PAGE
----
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View Diary: Sunday Talk: Mad Libs (204 comments)

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  •  in space (0+ / 0-)
    There's no doubt about Neal Stephenson's ambition, or about his seriousness. One of the great things about (much) science fiction is that the authors really mean it.

    They do think, for instance, that the human species is doomed to exhaustion and dieback if it does not get itself into space, and soon, while we have a technology-and-resource window of opportunity, this latter shuttered by NASA's inept bureaucracy. They really do believe that humans could be educated to their full potential and far beyond the levels reached by the tick-the-box grading systems of modern colleges, if we exploited available computer- and nanotechnology.

    To them (some of them), mathematics is not just fiddling with abstractions, but a guide to ultimate reality. Some of them think we need never die. In every case, though, there is strong awareness of the obstacles in the way of converting possibility to hard fact, some of them theoretical or technological, but even more of them social, financial, attitudinal.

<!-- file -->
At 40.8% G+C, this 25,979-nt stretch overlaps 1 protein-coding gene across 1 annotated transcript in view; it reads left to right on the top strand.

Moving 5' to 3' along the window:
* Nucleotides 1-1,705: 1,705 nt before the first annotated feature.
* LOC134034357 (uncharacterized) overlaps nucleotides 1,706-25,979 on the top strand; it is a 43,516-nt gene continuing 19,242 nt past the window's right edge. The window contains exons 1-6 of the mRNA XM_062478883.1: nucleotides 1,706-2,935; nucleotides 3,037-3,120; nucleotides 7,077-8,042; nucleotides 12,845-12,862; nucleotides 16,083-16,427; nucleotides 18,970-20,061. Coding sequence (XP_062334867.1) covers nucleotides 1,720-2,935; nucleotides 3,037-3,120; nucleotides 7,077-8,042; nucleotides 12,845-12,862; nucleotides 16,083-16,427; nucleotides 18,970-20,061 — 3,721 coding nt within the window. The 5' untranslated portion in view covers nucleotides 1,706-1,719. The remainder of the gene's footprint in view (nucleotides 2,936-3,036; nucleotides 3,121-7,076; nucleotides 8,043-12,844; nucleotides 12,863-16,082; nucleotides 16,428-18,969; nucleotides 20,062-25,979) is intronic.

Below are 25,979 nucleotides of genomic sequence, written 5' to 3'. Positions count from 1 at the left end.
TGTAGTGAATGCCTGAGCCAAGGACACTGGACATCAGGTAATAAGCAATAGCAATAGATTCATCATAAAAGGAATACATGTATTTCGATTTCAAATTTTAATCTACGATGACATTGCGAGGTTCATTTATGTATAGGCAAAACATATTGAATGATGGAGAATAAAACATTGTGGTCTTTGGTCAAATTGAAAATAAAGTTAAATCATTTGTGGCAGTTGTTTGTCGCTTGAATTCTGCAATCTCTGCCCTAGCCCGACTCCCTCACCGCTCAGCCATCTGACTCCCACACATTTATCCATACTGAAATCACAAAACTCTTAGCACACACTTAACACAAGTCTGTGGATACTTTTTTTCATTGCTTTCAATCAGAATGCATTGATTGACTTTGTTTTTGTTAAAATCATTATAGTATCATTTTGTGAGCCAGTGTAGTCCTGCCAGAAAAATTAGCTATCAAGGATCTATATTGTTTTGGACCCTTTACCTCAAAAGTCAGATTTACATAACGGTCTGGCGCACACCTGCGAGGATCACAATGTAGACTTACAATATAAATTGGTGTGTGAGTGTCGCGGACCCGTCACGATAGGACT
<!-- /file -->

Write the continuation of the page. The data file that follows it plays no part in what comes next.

Maybe what's needed is a retreat from the "Saecular world," as Stephenson calls it, into the "mathic world" of pure thought and experiment. But there will have to be an engagement sometime, and much SF, like Stephenson's, has a missionary quality, to get people thinking seriously about serious matters, not the trivia that fill modern versions of the unexamined life.

    Anathem (2008) by Neal Stephenson

    Conservatives with actual power view their motives as all about comforting the comfortable and afflicting the afflicted, about giving more to those who already have a lot. ~ Paul Krugman

    by anyname on Sun Mar 10, 2013 at 07:13:49 AM PDT

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